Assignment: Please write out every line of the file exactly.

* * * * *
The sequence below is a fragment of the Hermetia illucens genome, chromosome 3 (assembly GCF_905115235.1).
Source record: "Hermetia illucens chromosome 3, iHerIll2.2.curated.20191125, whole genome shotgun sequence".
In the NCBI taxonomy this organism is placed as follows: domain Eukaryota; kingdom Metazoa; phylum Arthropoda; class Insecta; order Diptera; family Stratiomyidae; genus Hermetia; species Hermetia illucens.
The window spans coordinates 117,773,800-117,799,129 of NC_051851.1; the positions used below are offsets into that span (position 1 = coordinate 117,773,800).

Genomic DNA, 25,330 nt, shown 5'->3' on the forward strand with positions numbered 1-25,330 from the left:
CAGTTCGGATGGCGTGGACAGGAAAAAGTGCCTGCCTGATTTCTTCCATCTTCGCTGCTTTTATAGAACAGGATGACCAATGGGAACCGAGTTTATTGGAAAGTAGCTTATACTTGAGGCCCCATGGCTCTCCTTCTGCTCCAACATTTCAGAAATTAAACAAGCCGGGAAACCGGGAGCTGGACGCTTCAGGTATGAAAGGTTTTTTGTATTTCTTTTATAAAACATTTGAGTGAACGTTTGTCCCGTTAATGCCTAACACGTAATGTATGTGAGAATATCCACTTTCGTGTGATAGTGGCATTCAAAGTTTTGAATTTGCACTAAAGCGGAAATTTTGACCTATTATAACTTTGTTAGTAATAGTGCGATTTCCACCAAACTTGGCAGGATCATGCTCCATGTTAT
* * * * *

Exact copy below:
The sequence below is a fragment of the Hermetia illucens genome, chromosome 3 (assembly GCF_905115235.1).
Source record: "Hermetia illucens chromosome 3, iHerIll2.2.curated.20191125, whole genome shotgun sequence".
In the NCBI taxonomy this organism is placed as follows: domain Eukaryota; kingdom Metazoa; phylum Arthropoda; class Insecta; order Diptera; family Stratiomyidae; genus Hermetia; species Hermetia illucens.
The window spans coordinates 117,773,800-117,799,129 of NC_051851.1; the positions used below are offsets into that span (position 1 = coordinate 117,773,800).

Genomic DNA, 25,330 nt, shown 5'->3' on the forward strand with positions numbered 1-25,330 from the left:
CAGTTCGGATGGCGTGGACAGGAAAAAGTGCCTGCCTGATTTCTTCCATCTTCGCTGCTTTTATAGAACAGGATGACCAATGGGAACCGAGTTTATTGGAAAGTAGCTTATACTTGAGGCCCCATGGCTCTCCTTCTGCTCCAACATTTCAGAAATTAAACAAGCCGGGAAACCGGGAGCTGGACGCTTCAGGTATGAAAGGTTTTTTGTATTTCTTTTATAAAACATTTGAGTGAACGTTTGTCCCGTTAATGCCTAACACGTAATGTATGTGAGAATATCCACTTTCGTGTGATAGTGGCATTCAAAGTTTTGAATTTGCACTAAAGCGGAAATTTTGACCTATTATAACTTTGTTAGTAATAGTGCGATTTCCACCAAACTTGGCAGGATCATGCTCCATGTTAT